A step can be just a Rename in which case it passes the message unchanged except for renaming it.


A condition on a step in a pipeline tests a message before executing a step. In a parallel subpipeline, if the condition fails, the message copy for that step does not continue down the pipeline. In a serial subpipeline, failure or success results in an action specified by the current mode.

Where there is a subpipeline in a pipeline, the first condition in the pipeline determines whether the pipeline is executed at all, rather than just whether that conditional step is executed.

Conditions are essentially the head of a Javascript if expression without the body (the body is the request specification). There are certain limitations on the Javascript you can use (notably, no anonymous functions). See bcx-expression-evaluator docs for the details of this. You have a range of variables preset relating to the current request (or the original request to the pipeline):

  • name: the name of the message
  • mime: the Content-Type (mime type) of the message
  • isJson: the mime is a JSON type mime
  • isText: the mime is a text type mime
  • isBinary: the mime is neither text nor JSON
  • status: the status code of the message
  • ok: if the message succeeded (0 or 200 status)
  • method: the method of the original request
  • subpath: for a pipeline which handles calls to all its subpaths, the subpath as an array of path elements
  • header(key): the header value whose key is given
  • body(): the JSON conversion of the message body, given that the message does not have a stream body. You can ensure this by processing the message with /lib/destream before this test.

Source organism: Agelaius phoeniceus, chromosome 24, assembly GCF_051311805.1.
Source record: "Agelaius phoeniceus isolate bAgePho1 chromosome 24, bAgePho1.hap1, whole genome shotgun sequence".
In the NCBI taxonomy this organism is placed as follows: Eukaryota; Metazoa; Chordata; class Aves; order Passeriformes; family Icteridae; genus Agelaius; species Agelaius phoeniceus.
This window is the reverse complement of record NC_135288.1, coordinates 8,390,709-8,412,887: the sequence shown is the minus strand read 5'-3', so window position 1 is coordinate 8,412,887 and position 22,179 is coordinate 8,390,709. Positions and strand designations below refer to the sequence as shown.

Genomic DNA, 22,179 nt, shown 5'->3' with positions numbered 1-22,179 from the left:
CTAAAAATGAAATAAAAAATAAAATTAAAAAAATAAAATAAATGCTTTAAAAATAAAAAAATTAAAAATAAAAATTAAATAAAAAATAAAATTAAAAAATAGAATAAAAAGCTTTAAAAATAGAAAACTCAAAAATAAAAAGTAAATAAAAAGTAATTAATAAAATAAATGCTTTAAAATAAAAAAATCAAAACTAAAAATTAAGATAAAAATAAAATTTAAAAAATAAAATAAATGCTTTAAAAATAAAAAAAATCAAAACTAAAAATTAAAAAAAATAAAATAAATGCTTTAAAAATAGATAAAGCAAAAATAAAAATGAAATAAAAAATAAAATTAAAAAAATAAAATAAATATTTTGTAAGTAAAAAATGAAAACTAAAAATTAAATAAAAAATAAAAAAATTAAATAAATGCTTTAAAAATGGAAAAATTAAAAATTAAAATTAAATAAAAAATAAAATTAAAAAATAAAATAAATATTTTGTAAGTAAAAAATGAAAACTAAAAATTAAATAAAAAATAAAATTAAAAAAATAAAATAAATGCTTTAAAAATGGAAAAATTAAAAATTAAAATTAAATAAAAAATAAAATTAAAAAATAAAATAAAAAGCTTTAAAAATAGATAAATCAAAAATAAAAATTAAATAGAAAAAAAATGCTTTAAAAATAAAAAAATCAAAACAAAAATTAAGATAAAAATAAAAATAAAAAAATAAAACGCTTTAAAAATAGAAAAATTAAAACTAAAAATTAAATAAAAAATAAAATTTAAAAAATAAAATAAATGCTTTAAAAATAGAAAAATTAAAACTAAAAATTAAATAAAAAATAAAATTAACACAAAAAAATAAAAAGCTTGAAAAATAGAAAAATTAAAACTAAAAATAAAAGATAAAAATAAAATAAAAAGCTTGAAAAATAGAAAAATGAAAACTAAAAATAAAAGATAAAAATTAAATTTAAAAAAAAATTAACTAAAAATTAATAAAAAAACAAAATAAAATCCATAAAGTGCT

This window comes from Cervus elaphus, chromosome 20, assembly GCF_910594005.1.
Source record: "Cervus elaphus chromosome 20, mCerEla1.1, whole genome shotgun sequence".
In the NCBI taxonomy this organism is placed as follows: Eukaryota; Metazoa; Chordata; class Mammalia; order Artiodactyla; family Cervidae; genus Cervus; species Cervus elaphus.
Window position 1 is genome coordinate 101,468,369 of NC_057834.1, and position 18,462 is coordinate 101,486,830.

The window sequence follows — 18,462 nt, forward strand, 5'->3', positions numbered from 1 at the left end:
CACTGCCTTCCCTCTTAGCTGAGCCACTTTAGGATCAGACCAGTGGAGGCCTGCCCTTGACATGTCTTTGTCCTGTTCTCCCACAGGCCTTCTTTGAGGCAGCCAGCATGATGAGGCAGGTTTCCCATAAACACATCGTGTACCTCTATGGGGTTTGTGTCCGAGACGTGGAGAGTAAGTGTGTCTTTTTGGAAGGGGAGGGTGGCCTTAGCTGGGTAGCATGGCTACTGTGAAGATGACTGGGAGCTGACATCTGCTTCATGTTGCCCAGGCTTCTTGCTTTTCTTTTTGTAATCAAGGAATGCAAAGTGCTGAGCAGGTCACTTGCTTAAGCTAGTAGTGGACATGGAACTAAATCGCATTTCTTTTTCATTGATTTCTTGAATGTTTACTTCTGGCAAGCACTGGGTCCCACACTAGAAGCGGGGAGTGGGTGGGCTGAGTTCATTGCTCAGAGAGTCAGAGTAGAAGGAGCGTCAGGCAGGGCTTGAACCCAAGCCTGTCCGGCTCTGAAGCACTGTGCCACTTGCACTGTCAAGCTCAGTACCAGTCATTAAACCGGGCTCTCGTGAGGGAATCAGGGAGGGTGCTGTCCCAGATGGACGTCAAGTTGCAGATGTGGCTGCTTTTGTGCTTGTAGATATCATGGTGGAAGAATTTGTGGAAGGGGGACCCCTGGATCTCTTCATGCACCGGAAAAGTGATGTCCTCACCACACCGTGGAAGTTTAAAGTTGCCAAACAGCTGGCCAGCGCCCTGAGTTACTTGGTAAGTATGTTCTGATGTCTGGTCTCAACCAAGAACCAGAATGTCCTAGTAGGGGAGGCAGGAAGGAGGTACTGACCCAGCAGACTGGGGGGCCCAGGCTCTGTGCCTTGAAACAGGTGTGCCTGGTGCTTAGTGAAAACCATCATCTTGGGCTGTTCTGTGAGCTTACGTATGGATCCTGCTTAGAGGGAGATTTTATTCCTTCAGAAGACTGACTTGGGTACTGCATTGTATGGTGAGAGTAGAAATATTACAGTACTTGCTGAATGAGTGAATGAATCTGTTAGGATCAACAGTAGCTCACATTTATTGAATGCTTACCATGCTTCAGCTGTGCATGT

• query(): an object representing the query fields of the message, the key being the query argument key, and the value being the query argument value.

Try mode

A pipeline step (and a pipeline) can operate in try mode. This sets the pipeline up so as to execute conditions against the result of the pipeline step. A step is run in try mode if prefixed with try. A try mode step does not terminate the pipeline if the request returns an error status as it usually would. Instead an error response is converted into a message with 200 status and an application/json body that looks like this:

  "_errorStatus": <error status code number>,
  "_errorMessage": <error message string>

The pipeline in try mode operates as if it were serial next end mode. This means the first step or subpipeline with a succeeding condition is the only one which is executed in the rest of the pipeline.

When the try mode pipeline has a subpipeline, its default mode is not parallel as it would normally be but serial. This supports subpipelines representing chains of conditional actions.

When the try mode pipeline ends, if the message was converted from a failure to a success with error data, it is now converted back to a failed message before being passed back to any parent pipeline. This means the conditional steps in the pipeline act like exception handlers, and if none is triggered, the failure is treated as normal.

As an example:

  "try GET /json/data0",
  [ "if (status === 404) GET /json/default", "/transform/transf-default" ]

This pipeline attempts to get JSON from /json/data0, but if there is no data there (404 error), it will get JSON from /json/default and pass it through the transf-default transform.